Reflect over the First Multi-days team hike and digital detox experiment

Updated: Feb 28

A journey through Tasmania. Hiking the Overland Track.

6 days one-way - 65km - Grade 4

Journey through the Overland Track Nov 2
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I have been hiking from a young age, exploring the French Pyrénées and Alps with my parents. At that time, I used to complain at each of my steps and was miles away to think that hiking, cycling and travelling would become my life.

I believe nature allows us to find inner balance, reflect going back to basics, reconnect with ourselves and others. As studies show, bringing nature and meaningful human connexions into our daily lives is important for our mental and physical wellbeing. Remember we are nature.

Don’t stop reading here! I just got started. Click here to learn more, "Journey through the Overland Track", through storytelling, I wish to transport you into one of my best travel memories, inspiring you to always go out of your comfort zone. I often read or watch documentaries retracing amazing stories about expeditions and travel adventures; however they can be extreme and it can be difficult to identify yourself in it. So, through my personal story, I hope I will light up your spirit, get you excited to join my tribe at least once in a lifetime. Along your reading, you will find many tips and tricks really useful for hiking and recreate this adventure at home.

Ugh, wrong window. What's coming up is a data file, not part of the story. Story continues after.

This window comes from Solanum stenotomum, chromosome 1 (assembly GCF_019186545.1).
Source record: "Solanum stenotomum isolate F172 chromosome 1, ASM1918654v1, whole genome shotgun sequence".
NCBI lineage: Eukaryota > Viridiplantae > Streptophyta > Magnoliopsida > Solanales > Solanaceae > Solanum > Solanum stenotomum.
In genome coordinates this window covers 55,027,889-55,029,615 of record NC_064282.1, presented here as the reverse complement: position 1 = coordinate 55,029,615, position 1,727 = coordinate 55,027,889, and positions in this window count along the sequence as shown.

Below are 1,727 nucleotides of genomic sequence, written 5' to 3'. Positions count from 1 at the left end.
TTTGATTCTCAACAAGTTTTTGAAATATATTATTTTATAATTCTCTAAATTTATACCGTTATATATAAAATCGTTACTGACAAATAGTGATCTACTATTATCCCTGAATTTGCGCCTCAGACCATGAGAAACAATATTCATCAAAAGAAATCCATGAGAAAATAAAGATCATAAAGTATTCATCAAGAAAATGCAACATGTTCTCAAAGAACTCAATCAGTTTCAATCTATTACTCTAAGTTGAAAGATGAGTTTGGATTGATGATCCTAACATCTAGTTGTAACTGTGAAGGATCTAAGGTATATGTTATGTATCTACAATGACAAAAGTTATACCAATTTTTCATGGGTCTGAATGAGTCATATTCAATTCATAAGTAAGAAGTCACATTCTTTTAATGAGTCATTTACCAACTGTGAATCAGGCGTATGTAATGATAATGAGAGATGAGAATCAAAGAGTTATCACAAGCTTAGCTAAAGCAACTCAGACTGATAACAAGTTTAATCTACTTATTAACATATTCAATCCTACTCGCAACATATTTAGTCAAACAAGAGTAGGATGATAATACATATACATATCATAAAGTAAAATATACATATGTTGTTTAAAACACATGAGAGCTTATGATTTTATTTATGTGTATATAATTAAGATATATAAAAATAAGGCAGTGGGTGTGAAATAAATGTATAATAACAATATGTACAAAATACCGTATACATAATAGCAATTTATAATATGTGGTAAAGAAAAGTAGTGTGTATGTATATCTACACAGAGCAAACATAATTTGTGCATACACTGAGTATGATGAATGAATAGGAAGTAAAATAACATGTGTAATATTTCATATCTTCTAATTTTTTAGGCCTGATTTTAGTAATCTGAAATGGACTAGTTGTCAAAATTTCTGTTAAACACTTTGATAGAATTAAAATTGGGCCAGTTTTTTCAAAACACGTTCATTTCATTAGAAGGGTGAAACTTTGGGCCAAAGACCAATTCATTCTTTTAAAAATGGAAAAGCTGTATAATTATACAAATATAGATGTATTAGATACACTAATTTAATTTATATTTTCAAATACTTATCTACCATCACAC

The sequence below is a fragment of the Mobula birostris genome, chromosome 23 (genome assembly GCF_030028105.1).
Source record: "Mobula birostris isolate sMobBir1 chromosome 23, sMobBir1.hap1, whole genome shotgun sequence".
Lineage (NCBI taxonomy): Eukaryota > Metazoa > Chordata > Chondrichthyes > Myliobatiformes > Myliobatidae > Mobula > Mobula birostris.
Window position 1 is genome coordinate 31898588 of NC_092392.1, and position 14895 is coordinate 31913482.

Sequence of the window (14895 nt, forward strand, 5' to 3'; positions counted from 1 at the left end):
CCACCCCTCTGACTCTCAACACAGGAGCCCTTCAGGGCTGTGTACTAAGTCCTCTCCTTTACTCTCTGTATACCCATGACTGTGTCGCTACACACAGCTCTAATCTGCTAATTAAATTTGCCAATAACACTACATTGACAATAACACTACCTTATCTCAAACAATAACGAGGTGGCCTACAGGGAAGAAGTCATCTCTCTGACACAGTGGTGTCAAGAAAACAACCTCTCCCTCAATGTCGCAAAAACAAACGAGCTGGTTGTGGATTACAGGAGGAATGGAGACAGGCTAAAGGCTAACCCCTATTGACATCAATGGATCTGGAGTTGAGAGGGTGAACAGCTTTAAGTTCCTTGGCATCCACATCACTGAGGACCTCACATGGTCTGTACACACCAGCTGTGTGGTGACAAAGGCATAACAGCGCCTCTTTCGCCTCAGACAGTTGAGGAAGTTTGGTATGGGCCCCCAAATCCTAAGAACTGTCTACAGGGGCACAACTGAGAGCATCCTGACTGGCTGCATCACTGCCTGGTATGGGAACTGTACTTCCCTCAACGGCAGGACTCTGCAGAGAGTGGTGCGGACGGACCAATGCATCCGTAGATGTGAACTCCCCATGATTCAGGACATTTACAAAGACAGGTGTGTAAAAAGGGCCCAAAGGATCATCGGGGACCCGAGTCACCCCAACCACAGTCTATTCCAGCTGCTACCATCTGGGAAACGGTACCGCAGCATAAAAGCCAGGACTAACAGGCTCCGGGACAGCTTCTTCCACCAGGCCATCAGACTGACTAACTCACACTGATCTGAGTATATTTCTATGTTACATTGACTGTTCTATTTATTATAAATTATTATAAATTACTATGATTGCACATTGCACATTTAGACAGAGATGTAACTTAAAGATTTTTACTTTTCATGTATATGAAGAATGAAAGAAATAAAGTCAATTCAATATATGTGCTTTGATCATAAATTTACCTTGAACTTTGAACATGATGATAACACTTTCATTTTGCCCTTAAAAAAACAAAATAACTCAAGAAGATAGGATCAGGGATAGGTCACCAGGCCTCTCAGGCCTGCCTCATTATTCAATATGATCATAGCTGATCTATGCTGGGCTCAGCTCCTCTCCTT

Why the Overland Track ?

The Overland Track is one of the top tourism attractions in Tasmania. “The Overland Track is Australia's premier alpine walk. This exhilarating and life-changing journey attracts walkers from across the globe. Beginning at the iconic Cradle Mountain and ending at Australia’s deepest lake – Lake St Clair, this 65 kilometre, six-day trek takes you through the heart of the Cradle Mountain-Lake St Clair National Park, part of the magnificent Tasmanian Wilderness World Heritage Area.Check their website out

The Overland Track was my first multiday trek over 3 days. Beforehand, as you can read in my biography at the end of the attached document, I experimented solo multi-days hikes but never of that length and not accompanied by anyone. (Also, read my article about why I practice solo hiking on my website